Is Brownsville Brooklyn—long regarded as one of New York’s most troubled neighborhoods—ready for its comeback? There are some hopeful signs. The once-gorgeous Loew’s Pitkin Theatre, which debuted in 1929 and closed in the late 1960s, has undergone a $43 million renovation by Poko Partners, reopening with an Ascend charter school on the top floors and retail on the ground floor.
Pitkin Avenue itself, Brownsville’s crucial commercial corridor, has a revitalized Business Improvement District, headed by lifetime Brooklynite Daniel Murphy. A handsome 12-unit condo building developed by Habitat for Humanity welcomed its new owners in April. The percentage of students performing at grade level in reading and math is increasing, allowing StreetEasy‘s ads for modest houses to confidently stress the “transformed public school system.”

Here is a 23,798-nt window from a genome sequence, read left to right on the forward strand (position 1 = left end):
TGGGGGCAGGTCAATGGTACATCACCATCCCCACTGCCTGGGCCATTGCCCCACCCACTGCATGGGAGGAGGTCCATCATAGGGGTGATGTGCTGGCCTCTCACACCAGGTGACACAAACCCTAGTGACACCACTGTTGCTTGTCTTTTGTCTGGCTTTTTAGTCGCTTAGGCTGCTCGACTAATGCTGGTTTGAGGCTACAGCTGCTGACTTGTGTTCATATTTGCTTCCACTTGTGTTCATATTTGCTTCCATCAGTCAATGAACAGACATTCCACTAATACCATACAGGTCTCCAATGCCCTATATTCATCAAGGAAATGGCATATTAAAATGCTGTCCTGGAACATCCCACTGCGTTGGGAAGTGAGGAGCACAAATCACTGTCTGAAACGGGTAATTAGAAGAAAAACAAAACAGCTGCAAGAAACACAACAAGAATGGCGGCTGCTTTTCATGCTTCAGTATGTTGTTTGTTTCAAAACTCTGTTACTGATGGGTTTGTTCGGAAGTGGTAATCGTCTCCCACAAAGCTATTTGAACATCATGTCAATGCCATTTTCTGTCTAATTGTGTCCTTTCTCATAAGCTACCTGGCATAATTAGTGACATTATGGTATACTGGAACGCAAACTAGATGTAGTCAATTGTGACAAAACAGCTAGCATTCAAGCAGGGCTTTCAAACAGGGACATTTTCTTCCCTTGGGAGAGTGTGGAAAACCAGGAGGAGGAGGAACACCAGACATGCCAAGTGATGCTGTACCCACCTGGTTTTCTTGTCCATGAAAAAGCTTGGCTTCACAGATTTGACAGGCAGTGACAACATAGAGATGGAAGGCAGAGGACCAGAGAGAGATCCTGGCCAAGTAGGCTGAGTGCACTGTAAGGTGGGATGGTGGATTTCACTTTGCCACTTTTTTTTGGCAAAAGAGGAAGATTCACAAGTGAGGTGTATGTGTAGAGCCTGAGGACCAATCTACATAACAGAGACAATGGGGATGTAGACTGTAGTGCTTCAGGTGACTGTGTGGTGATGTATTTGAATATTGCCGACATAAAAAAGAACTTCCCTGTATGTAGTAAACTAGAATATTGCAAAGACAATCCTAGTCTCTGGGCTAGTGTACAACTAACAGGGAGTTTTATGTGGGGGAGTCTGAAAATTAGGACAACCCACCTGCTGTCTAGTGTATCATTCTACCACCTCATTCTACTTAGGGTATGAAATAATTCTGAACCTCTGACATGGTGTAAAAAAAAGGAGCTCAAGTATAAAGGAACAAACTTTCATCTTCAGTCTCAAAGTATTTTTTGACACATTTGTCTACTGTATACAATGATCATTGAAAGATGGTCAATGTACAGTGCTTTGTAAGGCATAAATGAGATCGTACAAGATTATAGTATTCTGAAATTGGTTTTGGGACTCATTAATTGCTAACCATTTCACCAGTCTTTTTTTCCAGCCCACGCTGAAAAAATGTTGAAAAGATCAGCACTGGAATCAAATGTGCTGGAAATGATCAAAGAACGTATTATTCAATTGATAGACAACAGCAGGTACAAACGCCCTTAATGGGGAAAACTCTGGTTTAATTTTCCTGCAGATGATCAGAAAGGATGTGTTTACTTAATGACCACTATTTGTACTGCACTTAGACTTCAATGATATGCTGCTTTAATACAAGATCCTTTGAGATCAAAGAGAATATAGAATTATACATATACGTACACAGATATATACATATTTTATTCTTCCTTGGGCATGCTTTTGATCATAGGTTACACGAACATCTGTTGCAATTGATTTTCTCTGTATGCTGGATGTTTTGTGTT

And why not? Geographically, Brownsville is the next in line to receive the youngsters and members of the creative class (to use Richard Florida’s term) that helped pull Bushwick up from the economic devastation wrought by the arson and riots of 1977. If Bushwick, Brooklyn (despite high crime) can attract investment and income diversity then so, surely, can Brownsville. Indeed, the L train—which cuts in a straight line across Manhattan’s 14th Street, plunges under the East River, and emerges in Williamsburg-Greenpoint before rather jauntily swerving through Bushwick—shows the way.